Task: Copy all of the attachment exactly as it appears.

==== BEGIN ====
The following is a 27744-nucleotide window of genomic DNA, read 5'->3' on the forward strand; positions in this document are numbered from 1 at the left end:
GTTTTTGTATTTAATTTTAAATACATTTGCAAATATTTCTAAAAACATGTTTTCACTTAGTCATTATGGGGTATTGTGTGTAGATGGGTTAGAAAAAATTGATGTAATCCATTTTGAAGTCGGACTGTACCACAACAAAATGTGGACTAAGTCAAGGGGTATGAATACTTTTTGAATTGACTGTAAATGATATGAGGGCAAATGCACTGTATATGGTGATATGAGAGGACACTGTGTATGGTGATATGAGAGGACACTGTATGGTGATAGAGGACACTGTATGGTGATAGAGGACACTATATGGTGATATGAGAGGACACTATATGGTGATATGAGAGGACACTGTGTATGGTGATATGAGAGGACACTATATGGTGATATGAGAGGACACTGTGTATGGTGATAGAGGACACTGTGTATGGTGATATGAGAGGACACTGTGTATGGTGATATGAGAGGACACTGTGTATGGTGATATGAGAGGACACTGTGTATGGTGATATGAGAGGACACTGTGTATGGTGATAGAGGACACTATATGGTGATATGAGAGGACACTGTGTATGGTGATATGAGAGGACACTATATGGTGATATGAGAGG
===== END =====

The following is a 27744-nucleotide window of genomic DNA, read 5'->3' on the forward strand; positions in this document are numbered from 1 at the left end:
GTTTTTGTATTTAATTTTAAATACATTTGCAAATATTTCTAAAAACATGTTTTCACTTAGTCATTATGGGGTATTGTGTGTAGATGGGTTAGAAAAAATTGATGTAATCCATTTTGAAGTCGGACTGTACCACAACAAAATGTGGACTAAGTCAAGGGGTATGAATACTTTTTGAATTGACTGTAAATGATATGAGGGCAAATGCACTGTATATGGTGATATGAGAGGACACTGTGTATGGTGATATGAGAGGACACTGTATGGTGATAGAGGACACTGTATGGTGATAGAGGACACTATATGGTGATATGAGAGGACACTATATGGTGATATGAGAGGACACTGTGTATGGTGATATGAGAGGACACTATATGGTGATATGAGAGGACACTGTGTATGGTGATAGAGGACACTGTGTATGGTGATATGAGAGGACACTGTGTATGGTGATATGAGAGGACACTGTGTATGGTGATATGAGAGGACACTGTGTATGGTGATATGAGAGGACACTGTGTATGGTGATAGAGGACACTATATGGTGATATGAGAGGACACTGTGTATGGTGATATGAGAGGACACTATATGGTGATATGAGAGG